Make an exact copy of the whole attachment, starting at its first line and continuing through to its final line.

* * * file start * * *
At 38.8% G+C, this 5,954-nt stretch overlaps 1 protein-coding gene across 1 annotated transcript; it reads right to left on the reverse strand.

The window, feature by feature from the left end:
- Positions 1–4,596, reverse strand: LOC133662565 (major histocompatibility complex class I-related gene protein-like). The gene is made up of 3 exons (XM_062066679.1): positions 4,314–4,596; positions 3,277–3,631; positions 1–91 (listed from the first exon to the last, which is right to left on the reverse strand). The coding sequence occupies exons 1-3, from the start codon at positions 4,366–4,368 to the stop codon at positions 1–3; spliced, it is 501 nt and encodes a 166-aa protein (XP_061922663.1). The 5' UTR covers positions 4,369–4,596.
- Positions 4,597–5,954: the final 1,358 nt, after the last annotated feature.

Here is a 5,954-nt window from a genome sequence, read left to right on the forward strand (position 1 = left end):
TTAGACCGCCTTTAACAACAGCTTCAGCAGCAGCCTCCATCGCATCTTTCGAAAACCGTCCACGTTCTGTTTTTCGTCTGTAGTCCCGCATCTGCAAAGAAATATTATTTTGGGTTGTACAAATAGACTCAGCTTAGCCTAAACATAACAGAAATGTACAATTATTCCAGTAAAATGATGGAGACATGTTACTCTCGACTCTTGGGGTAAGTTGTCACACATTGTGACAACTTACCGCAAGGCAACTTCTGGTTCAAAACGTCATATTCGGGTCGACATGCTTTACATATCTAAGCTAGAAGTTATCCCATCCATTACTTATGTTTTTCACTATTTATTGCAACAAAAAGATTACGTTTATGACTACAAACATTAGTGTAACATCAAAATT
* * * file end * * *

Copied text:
At 38.8% G+C, this 5,954-nt stretch overlaps 1 protein-coding gene across 1 annotated transcript; it reads right to left on the reverse strand.

The window, feature by feature from the left end:
- Positions 1–4,596, reverse strand: LOC133662565 (major histocompatibility complex class I-related gene protein-like). The gene is made up of 3 exons (XM_062066679.1): positions 4,314–4,596; positions 3,277–3,631; positions 1–91 (listed from the first exon to the last, which is right to left on the reverse strand). The coding sequence occupies exons 1-3, from the start codon at positions 4,366–4,368 to the stop codon at positions 1–3; spliced, it is 501 nt and encodes a 166-aa protein (XP_061922663.1). The 5' UTR covers positions 4,369–4,596.
- Positions 4,597–5,954: the final 1,358 nt, after the last annotated feature.

Here is a 5,954-nt window from a genome sequence, read left to right on the forward strand (position 1 = left end):
TTAGACCGCCTTTAACAACAGCTTCAGCAGCAGCCTCCATCGCATCTTTCGAAAACCGTCCACGTTCTGTTTTTCGTCTGTAGTCCCGCATCTGCAAAGAAATATTATTTTGGGTTGTACAAATAGACTCAGCTTAGCCTAAACATAACAGAAATGTACAATTATTCCAGTAAAATGATGGAGACATGTTACTCTCGACTCTTGGGGTAAGTTGTCACACATTGTGACAACTTACCGCAAGGCAACTTCTGGTTCAAAACGTCATATTCGGGTCGACATGCTTTACATATCTAAGCTAGAAGTTATCCCATCCATTACTTATGTTTTTCACTATTTATTGCAACAAAAAGATTACGTTTATGACTACAAACATTAGTGTAACATCAAAATT